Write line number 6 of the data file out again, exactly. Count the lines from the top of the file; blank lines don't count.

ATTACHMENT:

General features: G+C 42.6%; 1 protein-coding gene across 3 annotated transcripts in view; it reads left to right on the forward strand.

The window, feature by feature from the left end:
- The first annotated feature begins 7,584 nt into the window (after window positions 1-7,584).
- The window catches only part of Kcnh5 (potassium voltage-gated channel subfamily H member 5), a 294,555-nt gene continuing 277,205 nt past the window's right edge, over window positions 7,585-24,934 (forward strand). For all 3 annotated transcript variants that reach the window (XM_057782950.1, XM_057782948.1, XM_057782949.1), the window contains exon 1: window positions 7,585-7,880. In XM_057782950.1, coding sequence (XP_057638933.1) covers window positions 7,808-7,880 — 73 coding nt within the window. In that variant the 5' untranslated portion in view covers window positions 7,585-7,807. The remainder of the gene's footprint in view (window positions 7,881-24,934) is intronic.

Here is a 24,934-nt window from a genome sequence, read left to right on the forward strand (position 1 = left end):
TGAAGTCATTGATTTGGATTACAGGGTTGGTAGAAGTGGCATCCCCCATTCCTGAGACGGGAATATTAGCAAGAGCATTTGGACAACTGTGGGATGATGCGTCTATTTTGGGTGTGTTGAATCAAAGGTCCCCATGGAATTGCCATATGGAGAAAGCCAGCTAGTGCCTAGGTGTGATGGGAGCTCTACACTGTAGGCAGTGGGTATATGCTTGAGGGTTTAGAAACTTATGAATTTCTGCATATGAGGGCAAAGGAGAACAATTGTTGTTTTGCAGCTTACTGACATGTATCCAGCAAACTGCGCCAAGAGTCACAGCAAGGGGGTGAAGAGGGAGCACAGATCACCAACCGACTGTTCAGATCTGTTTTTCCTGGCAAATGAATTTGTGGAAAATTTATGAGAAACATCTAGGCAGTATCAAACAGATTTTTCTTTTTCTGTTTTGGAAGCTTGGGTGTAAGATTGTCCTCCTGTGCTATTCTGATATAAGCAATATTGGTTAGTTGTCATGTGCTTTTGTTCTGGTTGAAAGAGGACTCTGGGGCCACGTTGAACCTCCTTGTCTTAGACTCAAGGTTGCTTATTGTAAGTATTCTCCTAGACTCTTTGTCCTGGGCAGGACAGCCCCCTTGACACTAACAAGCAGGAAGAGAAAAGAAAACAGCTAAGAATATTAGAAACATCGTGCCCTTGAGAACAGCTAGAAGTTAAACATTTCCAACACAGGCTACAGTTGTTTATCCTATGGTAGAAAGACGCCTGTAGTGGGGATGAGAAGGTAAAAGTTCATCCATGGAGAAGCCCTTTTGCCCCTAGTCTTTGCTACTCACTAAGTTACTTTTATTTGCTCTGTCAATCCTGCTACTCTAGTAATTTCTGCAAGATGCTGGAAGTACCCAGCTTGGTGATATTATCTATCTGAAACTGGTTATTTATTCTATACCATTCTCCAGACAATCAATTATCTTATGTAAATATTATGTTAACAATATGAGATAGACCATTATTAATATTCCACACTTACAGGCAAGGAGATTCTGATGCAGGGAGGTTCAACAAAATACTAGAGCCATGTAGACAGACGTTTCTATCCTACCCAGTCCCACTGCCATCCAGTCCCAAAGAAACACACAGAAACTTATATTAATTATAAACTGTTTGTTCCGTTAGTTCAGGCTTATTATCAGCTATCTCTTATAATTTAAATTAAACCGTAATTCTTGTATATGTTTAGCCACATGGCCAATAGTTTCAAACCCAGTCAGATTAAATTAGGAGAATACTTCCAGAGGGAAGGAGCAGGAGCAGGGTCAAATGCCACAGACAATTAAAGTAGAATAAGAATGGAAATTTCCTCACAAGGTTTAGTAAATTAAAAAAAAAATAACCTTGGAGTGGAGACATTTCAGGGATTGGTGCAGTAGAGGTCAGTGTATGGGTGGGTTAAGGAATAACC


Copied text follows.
TGAAGTCATTGATTTGGATTACAGGGTTGGTAGAAGTGGCATCCCCCATTCCTGAGACGGGAATATTAGCAAGAGCATTTGGACAACTGTGGGATGATGCGTCTATTTTGGGTGTGTTGAATCAAAGGTCCCCATGGAATTGCCATATGGAGAAAGCCAGCTAGTGCCTAGGTGTGATGGGAGCTCTACACTGTAGGCAGTGGGTATATGCTTGAGGGTTTAGAAACTTATGAATTTCTGCATATGAGGGCAAAGGAGAACAATTGTTGTTTTGCAGCTTACTGACATGTATCCAGCAAACTGCGCCAAGAGTCACAGCAAGGGGGTGAAGAGGGAGCACAGATCACCAACCGACTGTTCAGATCTGTTTTTCCTGGCAAATGAATTTGTGGAAAATTTATGAGAAACATCTAGGCAGTATCAAACAGATTTTTCTTTTTCTGTTTTGGAAGCTTGGGTGTAAGATTGTCCTCCTGTGCTATTCTGATATAAGCAATATTGGTTAGTTGTCATGTGCTTTTGTTCTGGTTGAAAGAGGACTCTGGGGCCACGTTGAACCTCCTTGTCTTAGACTCAAGGTTGCTTATTGTAAGTATTCTCCTAGACTCTTTGTCCTGGGCAGGACAGCCCCCTTGACACTAACAAGCAGGAAGAGAAAAGAAAACAGCTAAGAATATTAGAAACATCGTGCCCTTGAGAACAGCTAGAAGTTAAACATTTCCAACACAGGCTACAGTTGTTTATCCTATGGTAGAAAGACGCCTGTAGTGGGGATGAGAAGGTAAAAGTTCATCCATGGAGAAGCCCTTTTGCCCCTAGTCTTTGCTACTCACTAAGTTACTTTTATTTGCTCTGTCAATCCTGCTACTCTAGTAATTTCTGCAAGATGCTGGAAGTACCCAGCTTGGTGATATTATCTATCTGAAACTGGTTATTTATTCTATACCATTCTCCAGACAATCAATTATCTTATGTAAATATTATGTTAACAATATGAGATAGACCATTATTAATATTCCACACTTACAGGCAAGGAGATTCTGATGCAGGGAGGTTCAACAAAATACTAGAGCCATGTAGACAGACGTTTCTATCCTACCCAGTCCCACTGCCATCCAGTCCCAAAGAAACACACAGAAACTTATATTAATTATAAACTGTTTGTTCCGTTAGTTCAGGCTTATTATCAGCTATCTCTTATAATTTAAATTAAACCGTAATTCTTGTATATGTTTAGCCACATGGCCAATAGTTTCAAACCCAGTCAGATTAAATTAGGAGAATACTTCCAGAGGGAAGGAGCAGGAGCAGGGTCAAATGCCACAGACAATTAAAGTAGAATAAGAATGGAAATTTCCTCACAAGGTTTAGTAAATTAAAAAAAAAATAACCTTGGAGTGGAGACATTTCAGGGATTGGTGCAGTAGAGGTCAGTGTATGGGTGGGTTAAGGAATAACC